Nishad K PIllai, an engineering graduate in his thirties, entered his parents’ business as a novice after having a stint in a job of his educational background. But, it did not take long for him to realise that business is his cup of tea. Once he joined his parents’ organisation, NIKASU Group of Companies specialised in the ready to eat, that is, ‘heat and eat’ food items, he got familiarised with what is going on there. He learned the nitty-gritty of the business– Procurement, production and exports. At that time, vegetarian items like Idli, dosa, chatni, sambar, vada, samosa, spring rolls, etc. were the frozen ‘heat and eat’ food items which NIKASU was exporting to the USA, the UK, Australia, and some East European countries.
Domestic market and consumers were not at all familiar with the NIKASU products as their factory was established in Special Economic Zone (SEZ), Kochi. The rules prevailing there do not permit the company to sell their products in the domestic market; the products were intended solely for exports as per the rules. When Nishad Pillai entered the fray, he kicked off a factory outside SEZ under a different banner so that he could sell his products to the super market chains in the country. His endeavour was to increase the market feasibility of different products both inside and outside the country. Still his uncompromising love was for Kerala’s ethnic products. That is how he glued his eyes and heart to Kerala’s own jackfruit.
Jackfruit is abundant in Kerala. The trees grow sans demanding any care, pesticides or even manures. They give very big fruits with tasty bulbs (the fleshy edible portion of the fruit). Almost 95 per cent of the parts of the fruit can be cooked for curries when it is in raw phase. But, once it is ripe, it is sweet and delicious as honey. Tests and experiments have proved its nutritious as well as medicinal values. Nishad Pillai made experiments with the semi ripe jackfruits. Thus, came the products like noodles, spring rolls, dosa, idli, cookies, etc., all made of semi ripe jackfruits. He even successfully used jackfruits to give flavor to ice creams. The products have already hit the markets in the UK and Australia and are getting an overwhelming response from consumers. Now, the Research and Development (R & D) wing is going to satiate the tastes of US clientele.
Nishad did not mind to share with Organiser weekly the methodology he has adopted to make jackfruit a delicacy raw material for the aforementioned products. After cleaning semi-ripe jackfruits, its seeds have to be removed. Then the fruits have to be dried and ground into paste form (batter) fit for making dosa, idli, etc. It can also be used for cooking uttapam, a sought-after Southern item, laced with onions, tomato, etc. The Asians, especially, South Indians and Sri Lankans are the best clients for these products, Nishad says.
Nishad’s another innovation is to make cookies from jackfruit seeds which are otherwise cooked as a curry in Kerala and to some extent in Tamil Nadu. Seeds are to be peeled; then the brown barks on the seeds are to be removed mechanically (and then manually) and then dried and powdered. Now, it is ready for making cookies. These cookies got a wide acceptance in the UK, the USA and Australia. The idea is very much laudable in the wake of the gloomy fate the jackfruit seeds face in Kerala households: Most of the home makers throw them away due to the time taking job of skinning and peeling of the seeds! People ignore the scientific findings that it carries good volume of starch and other nutritious elements. Latest reports from Dubai suggest that jackfruit seeds cost a price equivalent to Rs 2,300 per kg while cashew nuts cost Rs 1,645. Now, the acceptability it carries in Gulf region is equal to those of almonds, pistachio nuts, cashew nuts, etc. Now, the jackfruit seed has dominated the markets even in Brazil. Consumers are mainly the nationals of Philippines, Indonesia and South American countries. Nishad’s novel ideas will definitely give impetus to the jackfruit farmers who are not getting good prices for their products since the last few decades. This is the result of the new generation’s lack of interest in this God’s own fruit. Once the jackfruit becomes a darling of food industries’ raw material market, lot of poor land lords will get some reasonable amount of money to make their both ends meet.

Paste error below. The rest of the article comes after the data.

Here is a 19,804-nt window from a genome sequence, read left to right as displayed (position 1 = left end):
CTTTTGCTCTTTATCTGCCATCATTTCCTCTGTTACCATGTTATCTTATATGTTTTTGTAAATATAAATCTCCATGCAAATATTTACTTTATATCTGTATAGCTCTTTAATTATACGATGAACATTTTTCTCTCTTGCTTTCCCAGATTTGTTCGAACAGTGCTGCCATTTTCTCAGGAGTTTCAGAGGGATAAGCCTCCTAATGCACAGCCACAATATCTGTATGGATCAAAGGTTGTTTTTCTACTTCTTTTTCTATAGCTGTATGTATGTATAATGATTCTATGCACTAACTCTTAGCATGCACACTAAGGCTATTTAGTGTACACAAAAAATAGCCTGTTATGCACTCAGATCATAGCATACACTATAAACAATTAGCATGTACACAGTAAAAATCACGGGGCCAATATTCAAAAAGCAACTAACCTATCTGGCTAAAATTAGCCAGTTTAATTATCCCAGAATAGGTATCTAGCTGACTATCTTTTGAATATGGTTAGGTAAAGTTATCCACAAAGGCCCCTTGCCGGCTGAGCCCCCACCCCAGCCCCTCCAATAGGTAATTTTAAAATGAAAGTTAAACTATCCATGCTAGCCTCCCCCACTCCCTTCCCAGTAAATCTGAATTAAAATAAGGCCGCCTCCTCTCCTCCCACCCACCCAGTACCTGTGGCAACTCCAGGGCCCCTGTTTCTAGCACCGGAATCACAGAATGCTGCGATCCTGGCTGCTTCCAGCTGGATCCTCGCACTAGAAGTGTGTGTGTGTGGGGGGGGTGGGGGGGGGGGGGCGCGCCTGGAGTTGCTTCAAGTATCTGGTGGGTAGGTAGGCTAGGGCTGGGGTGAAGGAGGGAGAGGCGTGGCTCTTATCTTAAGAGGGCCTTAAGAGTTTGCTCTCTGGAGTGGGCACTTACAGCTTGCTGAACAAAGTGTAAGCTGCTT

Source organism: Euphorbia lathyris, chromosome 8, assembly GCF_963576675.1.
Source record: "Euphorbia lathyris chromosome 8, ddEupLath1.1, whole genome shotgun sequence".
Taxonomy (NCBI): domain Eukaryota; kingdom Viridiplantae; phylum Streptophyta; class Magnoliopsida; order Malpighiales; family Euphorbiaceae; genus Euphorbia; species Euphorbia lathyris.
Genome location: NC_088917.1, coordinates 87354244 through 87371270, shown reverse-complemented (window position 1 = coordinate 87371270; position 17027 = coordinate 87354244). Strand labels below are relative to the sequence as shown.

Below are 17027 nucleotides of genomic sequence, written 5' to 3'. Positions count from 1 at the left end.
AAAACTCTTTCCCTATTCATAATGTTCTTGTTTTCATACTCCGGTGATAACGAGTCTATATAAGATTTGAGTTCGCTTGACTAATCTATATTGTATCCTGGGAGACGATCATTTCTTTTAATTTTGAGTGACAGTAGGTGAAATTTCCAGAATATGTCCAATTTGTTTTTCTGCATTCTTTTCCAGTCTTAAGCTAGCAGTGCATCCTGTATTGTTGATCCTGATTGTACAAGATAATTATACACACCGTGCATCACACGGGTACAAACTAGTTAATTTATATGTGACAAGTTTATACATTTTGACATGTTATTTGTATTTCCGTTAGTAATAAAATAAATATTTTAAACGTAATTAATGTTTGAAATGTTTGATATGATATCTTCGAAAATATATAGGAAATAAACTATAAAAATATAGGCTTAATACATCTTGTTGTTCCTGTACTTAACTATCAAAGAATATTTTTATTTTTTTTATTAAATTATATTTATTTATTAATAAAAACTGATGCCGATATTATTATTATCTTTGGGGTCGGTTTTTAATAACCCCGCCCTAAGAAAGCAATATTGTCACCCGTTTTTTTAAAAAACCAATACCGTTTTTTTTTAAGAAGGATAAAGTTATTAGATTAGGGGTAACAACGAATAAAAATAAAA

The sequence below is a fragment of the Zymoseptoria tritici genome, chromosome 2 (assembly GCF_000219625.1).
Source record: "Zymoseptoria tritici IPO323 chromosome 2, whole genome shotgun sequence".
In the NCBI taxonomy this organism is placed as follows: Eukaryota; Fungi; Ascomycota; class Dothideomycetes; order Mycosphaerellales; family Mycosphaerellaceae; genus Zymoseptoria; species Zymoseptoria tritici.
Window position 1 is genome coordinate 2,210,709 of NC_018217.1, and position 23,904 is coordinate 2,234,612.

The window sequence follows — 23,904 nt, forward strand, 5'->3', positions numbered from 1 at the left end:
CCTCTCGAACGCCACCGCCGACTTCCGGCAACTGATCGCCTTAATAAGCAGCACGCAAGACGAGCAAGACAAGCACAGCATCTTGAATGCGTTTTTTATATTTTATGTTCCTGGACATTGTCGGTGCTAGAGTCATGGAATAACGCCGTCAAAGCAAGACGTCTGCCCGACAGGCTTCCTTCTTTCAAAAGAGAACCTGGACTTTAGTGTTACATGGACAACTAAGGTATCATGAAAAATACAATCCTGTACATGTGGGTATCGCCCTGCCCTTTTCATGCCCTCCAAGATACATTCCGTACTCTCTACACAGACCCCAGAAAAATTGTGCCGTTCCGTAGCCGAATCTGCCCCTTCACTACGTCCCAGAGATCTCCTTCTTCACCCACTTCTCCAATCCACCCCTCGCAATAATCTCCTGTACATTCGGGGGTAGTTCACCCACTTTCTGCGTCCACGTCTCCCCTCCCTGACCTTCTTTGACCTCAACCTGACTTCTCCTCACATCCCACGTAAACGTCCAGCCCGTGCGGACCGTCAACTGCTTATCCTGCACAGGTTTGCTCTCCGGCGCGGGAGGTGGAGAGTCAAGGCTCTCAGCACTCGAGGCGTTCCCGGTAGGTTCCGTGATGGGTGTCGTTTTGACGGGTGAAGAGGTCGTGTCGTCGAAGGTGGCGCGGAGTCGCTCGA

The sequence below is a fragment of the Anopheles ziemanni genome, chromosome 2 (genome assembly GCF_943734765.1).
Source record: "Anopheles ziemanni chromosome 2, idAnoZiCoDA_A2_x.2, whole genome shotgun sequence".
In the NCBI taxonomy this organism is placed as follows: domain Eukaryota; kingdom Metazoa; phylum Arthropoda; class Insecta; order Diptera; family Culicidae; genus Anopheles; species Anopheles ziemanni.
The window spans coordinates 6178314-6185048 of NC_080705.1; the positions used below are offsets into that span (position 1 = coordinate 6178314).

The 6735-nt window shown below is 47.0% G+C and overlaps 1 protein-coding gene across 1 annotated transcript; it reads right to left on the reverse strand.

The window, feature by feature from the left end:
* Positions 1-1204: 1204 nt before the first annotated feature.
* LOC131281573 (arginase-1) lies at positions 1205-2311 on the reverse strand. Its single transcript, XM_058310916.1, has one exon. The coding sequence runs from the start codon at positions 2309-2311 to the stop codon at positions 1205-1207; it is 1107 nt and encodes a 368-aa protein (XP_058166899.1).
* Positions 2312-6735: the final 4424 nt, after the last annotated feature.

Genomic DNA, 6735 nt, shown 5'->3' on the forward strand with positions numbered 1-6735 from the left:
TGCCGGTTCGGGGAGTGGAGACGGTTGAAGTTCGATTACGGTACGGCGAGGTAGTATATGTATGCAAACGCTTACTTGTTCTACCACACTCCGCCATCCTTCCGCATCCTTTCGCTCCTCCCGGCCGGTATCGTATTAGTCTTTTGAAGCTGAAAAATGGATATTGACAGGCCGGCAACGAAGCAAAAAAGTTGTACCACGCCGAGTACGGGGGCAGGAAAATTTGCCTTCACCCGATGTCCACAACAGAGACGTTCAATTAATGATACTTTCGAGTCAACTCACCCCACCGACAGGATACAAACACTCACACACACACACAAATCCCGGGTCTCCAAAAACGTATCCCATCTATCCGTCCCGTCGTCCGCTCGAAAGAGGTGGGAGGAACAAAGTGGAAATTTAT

Nishad’s next innovation is Spring Huts selling Indian food items. Its establishment is envisaged as joint venture with the land lord: NIKASU does the investments and promotion while property will continue to belong to the landlord. First one is already launched in Croydon, London. Nishad works on the international launching in various countries. Spring Hut will serve as both the take away vendor and eatery pub.
He has almost succeeded in getting the catering contracts for some European royal families.
Nishad is optimistic about the victorious leap forward in his entrepreneurial march. He believes, guidance of his parents, especially, his father KK Pillai, MD of the NIKASU Group of Companies and a prominent VHP functionary, is a precious factor in making what he is now. KK Pillai is the government-nominated Advisory Member of the Additional Skill Acquisition Programme (ASAP), recently launched by the government of Kerala. He is also the president of the SEZ Industrialists’ Association, Kochi. Nishad takes pride in the fact that astronaut Sunitha Williams had taken with her the NIKASU-made samosas during her space craft odyssey. His father came to know about this when Malayala Manorama newspaper revealed that Williams had taken away the samosas with her; and, of course NIKASU-made samosas dominated the US market.
T Satisan (The writer is a Kerala based correspondent)
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